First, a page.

Dad given six months to live after waking up to paramedics in bedroom

A dad informed how his life modified in a single day after he woke as much as paramedics in his bed room.

Dave Bolton was 33 when he was rushed to hospital after having a 15 minute nocturnal seizure solely to later uncover he had a mind tumour. Considering again to that night time, Dave remembers going to mattress prepared for his daughter’s birthday the following day and waking up unaware of what had occurred.

Dave informed the ECHO: “I just remember wolfing down a bowl of cereal because I hadn’t eaten properly, knowing I had to get up in the morning and going to bed – and then coming around at about quarter to midnight with paramedics in my room.

“I’d stopped respiration and it transpired I’d had a 15 minute nocturnal seizure however once I got here round I used to be simply groggy so I attempted to to kick them out of the home.

“The paramedics were really good, they said ‘Dave what do you do for a living?’ And I said ‘I’m in the police.’ They said ‘well where do you work?’ And I said ‘I don’t know.’ ‘What’s your date of birth?’ ‘I don’t know’ – and suddenly I realised.”

The dad-of-two underwent surgical procedure to take away the tennis ball sized tumour on the Walton Centre and needed to take medical retirement from his job as a detective sergeant for Merseyside Police.

However issues went from dangerous to worse for Dave, when the outcomes of a routine mind scan the next 12 months confirmed the tumour had not solely returned however had change into a Glioblastoma Multiforme (GMB). Glioblastoma Multiforme is a fast-growing and aggressive mind tumour with a devastatingly brief survival time of simply 12-18 months.

READ MORE: Metropolis mayor accuses Authorities of ‘placing a bomb underneath us’ and warns ‘turmoil is coming’

Dave, from Greasby, Wirral, was informed his analysis was terminal and he had six to eight months left to reside with therapy or three months with out.

Dave, 41, informed the ECHO: “I went away with a hard decision to make and slipped into one of the darkest places I’ve ever been to. I spent about a week, two weeks, just lying on the couch.

“I accepted that I used to be going to die and I simply lay there and waited for it to occur. I simply did not care anymore.”

Dave, who is a former world kickboxing champion, said it was his wife Samantha who helped him to get out of that dark place in July 2015 and he decided to tackle his brain tumour like a fight.

He said: “I simply thought if the typical is 6-8 months there have to be those who go earlier than then and there have to be individuals who rise up to 18 months. I believed you’ve got by no means been common at something, so what I did is, I type of handled it as if it was a battle. I named it Terry my opponent, and once I took on a battle say it was 3-4 months I might go right into a full on camp lockdown.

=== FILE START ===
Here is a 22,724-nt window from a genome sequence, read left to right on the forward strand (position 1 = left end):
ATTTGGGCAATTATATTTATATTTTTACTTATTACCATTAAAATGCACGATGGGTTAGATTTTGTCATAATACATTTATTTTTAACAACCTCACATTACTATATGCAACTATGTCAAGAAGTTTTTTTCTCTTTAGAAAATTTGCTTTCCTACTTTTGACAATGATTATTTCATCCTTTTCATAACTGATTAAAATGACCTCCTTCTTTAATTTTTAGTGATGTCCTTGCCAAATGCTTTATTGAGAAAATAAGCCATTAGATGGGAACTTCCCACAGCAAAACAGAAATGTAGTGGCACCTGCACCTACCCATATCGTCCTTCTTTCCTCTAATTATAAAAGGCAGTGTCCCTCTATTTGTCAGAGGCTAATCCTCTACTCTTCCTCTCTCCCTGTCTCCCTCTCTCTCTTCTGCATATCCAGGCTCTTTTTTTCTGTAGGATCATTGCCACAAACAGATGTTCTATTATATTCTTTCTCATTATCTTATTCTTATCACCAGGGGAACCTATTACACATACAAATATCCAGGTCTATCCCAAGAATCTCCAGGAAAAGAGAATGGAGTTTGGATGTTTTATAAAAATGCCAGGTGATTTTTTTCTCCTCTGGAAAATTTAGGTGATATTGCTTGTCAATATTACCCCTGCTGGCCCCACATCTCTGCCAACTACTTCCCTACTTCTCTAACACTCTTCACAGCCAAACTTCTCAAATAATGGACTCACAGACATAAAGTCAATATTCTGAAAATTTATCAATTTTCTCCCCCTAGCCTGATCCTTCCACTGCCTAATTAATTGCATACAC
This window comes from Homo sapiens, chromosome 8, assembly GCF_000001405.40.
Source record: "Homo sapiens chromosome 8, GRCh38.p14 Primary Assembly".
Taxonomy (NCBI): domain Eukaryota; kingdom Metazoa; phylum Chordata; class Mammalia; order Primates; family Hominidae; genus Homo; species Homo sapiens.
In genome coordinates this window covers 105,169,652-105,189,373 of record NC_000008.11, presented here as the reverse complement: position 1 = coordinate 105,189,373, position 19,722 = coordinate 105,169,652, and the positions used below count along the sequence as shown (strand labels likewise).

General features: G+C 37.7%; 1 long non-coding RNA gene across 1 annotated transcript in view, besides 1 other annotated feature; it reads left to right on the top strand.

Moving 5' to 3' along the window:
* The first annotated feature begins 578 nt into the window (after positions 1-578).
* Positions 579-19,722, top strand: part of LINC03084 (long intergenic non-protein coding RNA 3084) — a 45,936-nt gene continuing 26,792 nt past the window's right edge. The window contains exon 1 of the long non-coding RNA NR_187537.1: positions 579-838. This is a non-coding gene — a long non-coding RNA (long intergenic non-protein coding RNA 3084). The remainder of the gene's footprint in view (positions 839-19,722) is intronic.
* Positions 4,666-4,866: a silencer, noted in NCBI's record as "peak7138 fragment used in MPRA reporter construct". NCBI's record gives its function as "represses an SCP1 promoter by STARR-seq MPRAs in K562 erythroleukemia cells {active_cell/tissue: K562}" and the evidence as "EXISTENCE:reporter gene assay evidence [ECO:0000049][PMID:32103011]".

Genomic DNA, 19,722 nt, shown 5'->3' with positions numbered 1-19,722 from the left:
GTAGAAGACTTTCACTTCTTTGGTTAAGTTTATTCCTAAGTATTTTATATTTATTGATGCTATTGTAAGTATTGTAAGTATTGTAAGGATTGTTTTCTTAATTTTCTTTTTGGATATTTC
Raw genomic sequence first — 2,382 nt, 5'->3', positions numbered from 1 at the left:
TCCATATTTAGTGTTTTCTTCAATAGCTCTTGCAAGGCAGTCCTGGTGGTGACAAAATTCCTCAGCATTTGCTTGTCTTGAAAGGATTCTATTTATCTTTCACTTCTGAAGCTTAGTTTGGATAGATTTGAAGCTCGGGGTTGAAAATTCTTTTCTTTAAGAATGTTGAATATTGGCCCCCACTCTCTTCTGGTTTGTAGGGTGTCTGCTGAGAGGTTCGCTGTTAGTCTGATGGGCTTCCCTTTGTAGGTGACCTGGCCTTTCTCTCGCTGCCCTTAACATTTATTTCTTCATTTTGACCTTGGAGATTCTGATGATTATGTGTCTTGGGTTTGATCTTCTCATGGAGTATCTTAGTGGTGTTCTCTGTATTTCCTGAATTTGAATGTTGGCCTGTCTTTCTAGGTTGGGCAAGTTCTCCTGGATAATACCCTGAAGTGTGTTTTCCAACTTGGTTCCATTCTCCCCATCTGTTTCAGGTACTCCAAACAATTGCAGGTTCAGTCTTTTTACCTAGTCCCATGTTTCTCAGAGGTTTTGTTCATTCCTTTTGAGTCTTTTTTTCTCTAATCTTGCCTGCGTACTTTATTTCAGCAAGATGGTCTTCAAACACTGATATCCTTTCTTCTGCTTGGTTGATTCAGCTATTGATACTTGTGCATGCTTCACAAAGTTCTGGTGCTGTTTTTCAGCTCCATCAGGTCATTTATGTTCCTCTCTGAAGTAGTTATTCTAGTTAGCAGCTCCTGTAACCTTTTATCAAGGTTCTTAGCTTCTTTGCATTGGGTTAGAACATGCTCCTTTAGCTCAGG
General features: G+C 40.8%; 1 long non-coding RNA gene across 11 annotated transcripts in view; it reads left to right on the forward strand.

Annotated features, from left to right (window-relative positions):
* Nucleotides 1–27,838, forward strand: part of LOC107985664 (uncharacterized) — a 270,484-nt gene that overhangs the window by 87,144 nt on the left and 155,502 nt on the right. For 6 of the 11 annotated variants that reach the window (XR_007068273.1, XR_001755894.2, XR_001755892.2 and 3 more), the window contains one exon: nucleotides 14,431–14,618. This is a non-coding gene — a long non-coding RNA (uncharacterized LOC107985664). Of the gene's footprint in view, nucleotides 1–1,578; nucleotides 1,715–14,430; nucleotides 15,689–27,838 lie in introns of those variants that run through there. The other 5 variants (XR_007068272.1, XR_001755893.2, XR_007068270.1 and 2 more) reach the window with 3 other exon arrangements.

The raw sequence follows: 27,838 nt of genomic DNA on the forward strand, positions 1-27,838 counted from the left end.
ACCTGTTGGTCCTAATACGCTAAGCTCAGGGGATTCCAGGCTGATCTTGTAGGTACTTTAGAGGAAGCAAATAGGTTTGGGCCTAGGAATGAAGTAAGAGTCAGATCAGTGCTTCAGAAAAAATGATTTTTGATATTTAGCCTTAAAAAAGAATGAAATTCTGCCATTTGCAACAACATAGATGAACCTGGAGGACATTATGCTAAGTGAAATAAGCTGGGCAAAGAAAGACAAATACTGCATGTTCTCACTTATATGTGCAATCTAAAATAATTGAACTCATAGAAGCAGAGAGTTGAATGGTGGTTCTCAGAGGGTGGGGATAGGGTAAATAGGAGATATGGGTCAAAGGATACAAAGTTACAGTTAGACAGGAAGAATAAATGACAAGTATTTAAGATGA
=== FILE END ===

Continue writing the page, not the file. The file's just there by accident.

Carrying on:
“I decided to tackle it 360 degrees, so by diet, exercise, forming good habits of sleep, alternative therapies, supplementation, mindfulness, mediation and then accept the treatments as well, so the gold standard. It was dual radiotherapy and chemotherapy followed by full on chemotherapy.”

Dave has continued to defy the odds of his terminal diagnosis over seven years later
Dave has continued to defy the percentages of his terminal analysis over seven years later

In line with Mind Tumour Analysis, 25% of glioblastoma sufferers survive a couple of 12 months and 5% of sufferers survive greater than 5 years. However regardless of the percentages, Dave continues to survive his terminal analysis over seven years later and in January this 12 months docs informed him solely small indicators of the illness have been seen.

Dave has change into a motivational speaker who helps folks, charities and companies and now runs a charity referred to as Forward of the Sport Basis, based mostly in Wallasey, with former Premier League footballer Dominic Matteo.

He has shared his story to mark Mind Tumour Consciousness Month and spotlight the necessity for extra funding for mind tumours, with traditionally only one per cent of the nationwide spend on most cancers analysis being allotted to mind tumours.

Dave stated: “I’m trying to use my own horrific situations to remind people that there is another way, there is another option and there is hope.

“I’ll by no means be cured. I’ve to reside on a regular basis figuring out it might come again at any second as a result of though I’ve, the final scan confirmed there was no actual proof of illness, I feel. However what occurs is there are nonetheless cells in my mind as a result of it’s like an internet that goes by way of your mind, so it simply takes the right atmosphere, the right storm for it to spark however I’ve form of decompartmentalised it.

“I’ve very positive, I’m a very positive person. I’m grateful for having terminal cancer because I see the world completely different now.

“I used to work in my job 12, 13 hour days, I used to be by no means off on time. I used to be lacking my household rising up, I’ve received higher relationships with my members of the family now and I really imagine that what I am doing now’s what I used to be at all times meant to be doing. I simply love my life and I wouldn’t swap it for something.”

Ahead of the Game Foundation led a 10 mile coastal walk on Saturday 19 March in Wirral as part of Brain Tumour Awareness Month. All money raised will be used by the charity to support more people on its 12-week health and wellbeing cancer rehabilitation programme.

If you would like to donate to Ahead of the Game Foundation click on right here.

Supply hyperlink

Leave a Reply

Your email address will not be published.